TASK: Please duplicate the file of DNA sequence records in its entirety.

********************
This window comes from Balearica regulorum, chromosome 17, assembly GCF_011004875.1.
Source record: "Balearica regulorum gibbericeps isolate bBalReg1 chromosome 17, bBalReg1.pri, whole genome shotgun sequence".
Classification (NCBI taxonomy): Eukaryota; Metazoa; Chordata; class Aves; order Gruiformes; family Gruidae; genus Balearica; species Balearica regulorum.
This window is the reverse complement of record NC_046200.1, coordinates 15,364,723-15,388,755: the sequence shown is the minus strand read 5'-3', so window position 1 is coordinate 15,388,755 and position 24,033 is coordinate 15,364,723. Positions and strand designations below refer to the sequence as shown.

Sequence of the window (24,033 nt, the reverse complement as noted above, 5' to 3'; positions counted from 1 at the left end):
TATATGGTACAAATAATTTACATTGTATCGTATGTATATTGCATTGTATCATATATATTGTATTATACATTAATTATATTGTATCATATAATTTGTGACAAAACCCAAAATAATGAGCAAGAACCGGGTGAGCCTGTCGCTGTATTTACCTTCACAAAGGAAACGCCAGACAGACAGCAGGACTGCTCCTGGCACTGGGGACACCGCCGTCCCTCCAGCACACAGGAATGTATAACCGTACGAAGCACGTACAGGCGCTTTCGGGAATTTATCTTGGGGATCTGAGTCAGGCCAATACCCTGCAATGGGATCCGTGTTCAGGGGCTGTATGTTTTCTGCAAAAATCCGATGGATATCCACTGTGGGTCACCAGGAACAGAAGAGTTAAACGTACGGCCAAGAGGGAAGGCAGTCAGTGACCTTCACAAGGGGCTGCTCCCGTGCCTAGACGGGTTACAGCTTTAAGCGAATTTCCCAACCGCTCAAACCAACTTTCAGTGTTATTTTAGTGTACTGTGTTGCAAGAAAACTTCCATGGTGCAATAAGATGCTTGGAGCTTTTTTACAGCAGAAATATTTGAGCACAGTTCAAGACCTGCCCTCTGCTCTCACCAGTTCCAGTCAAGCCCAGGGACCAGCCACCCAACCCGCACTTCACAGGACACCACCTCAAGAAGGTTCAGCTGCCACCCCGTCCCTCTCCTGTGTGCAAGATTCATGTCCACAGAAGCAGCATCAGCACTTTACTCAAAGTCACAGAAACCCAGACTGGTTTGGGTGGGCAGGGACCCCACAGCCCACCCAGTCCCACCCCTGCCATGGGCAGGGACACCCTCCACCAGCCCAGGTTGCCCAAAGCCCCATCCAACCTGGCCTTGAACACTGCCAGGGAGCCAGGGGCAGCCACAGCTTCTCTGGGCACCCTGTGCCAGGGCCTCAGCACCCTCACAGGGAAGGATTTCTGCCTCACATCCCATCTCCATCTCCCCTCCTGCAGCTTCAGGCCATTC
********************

This window comes from Balearica regulorum, chromosome 17, assembly GCF_011004875.1.
Source record: "Balearica regulorum gibbericeps isolate bBalReg1 chromosome 17, bBalReg1.pri, whole genome shotgun sequence".
Classification (NCBI taxonomy): Eukaryota; Metazoa; Chordata; class Aves; order Gruiformes; family Gruidae; genus Balearica; species Balearica regulorum.
This window is the reverse complement of record NC_046200.1, coordinates 15,364,723-15,388,755: the sequence shown is the minus strand read 5'-3', so window position 1 is coordinate 15,388,755 and position 24,033 is coordinate 15,364,723. Positions and strand designations below refer to the sequence as shown.

Sequence of the window (24,033 nt, the reverse complement as noted above, 5' to 3'; positions counted from 1 at the left end):
TATATGGTACAAATAATTTACATTGTATCGTATGTATATTGCATTGTATCATATATATTGTATTATACATTAATTATATTGTATCATATAATTTGTGACAAAACCCAAAATAATGAGCAAGAACCGGGTGAGCCTGTCGCTGTATTTACCTTCACAAAGGAAACGCCAGACAGACAGCAGGACTGCTCCTGGCACTGGGGACACCGCCGTCCCTCCAGCACACAGGAATGTATAACCGTACGAAGCACGTACAGGCGCTTTCGGGAATTTATCTTGGGGATCTGAGTCAGGCCAATACCCTGCAATGGGATCCGTGTTCAGGGGCTGTATGTTTTCTGCAAAAATCCGATGGATATCCACTGTGGGTCACCAGGAACAGAAGAGTTAAACGTACGGCCAAGAGGGAAGGCAGTCAGTGACCTTCACAAGGGGCTGCTCCCGTGCCTAGACGGGTTACAGCTTTAAGCGAATTTCCCAACCGCTCAAACCAACTTTCAGTGTTATTTTAGTGTACTGTGTTGCAAGAAAACTTCCATGGTGCAATAAGATGCTTGGAGCTTTTTTACAGCAGAAATATTTGAGCACAGTTCAAGACCTGCCCTCTGCTCTCACCAGTTCCAGTCAAGCCCAGGGACCAGCCACCCAACCCGCACTTCACAGGACACCACCTCAAGAAGGTTCAGCTGCCACCCCGTCCCTCTCCTGTGTGCAAGATTCATGTCCACAGAAGCAGCATCAGCACTTTACTCAAAGTCACAGAAACCCAGACTGGTTTGGGTGGGCAGGGACCCCACAGCCCACCCAGTCCCACCCCTGCCATGGGCAGGGACACCCTCCACCAGCCCAGGTTGCCCAAAGCCCCATCCAACCTGGCCTTGAACACTGCCAGGGAGCCAGGGGCAGCCACAGCTTCTCTGGGCACCCTGTGCCAGGGCCTCAGCACCCTCACAGGGAAGGATTTCTGCCTCACATCCCATCTCCATCTCCCCTCCTGCAGCTTCAGGCCATTC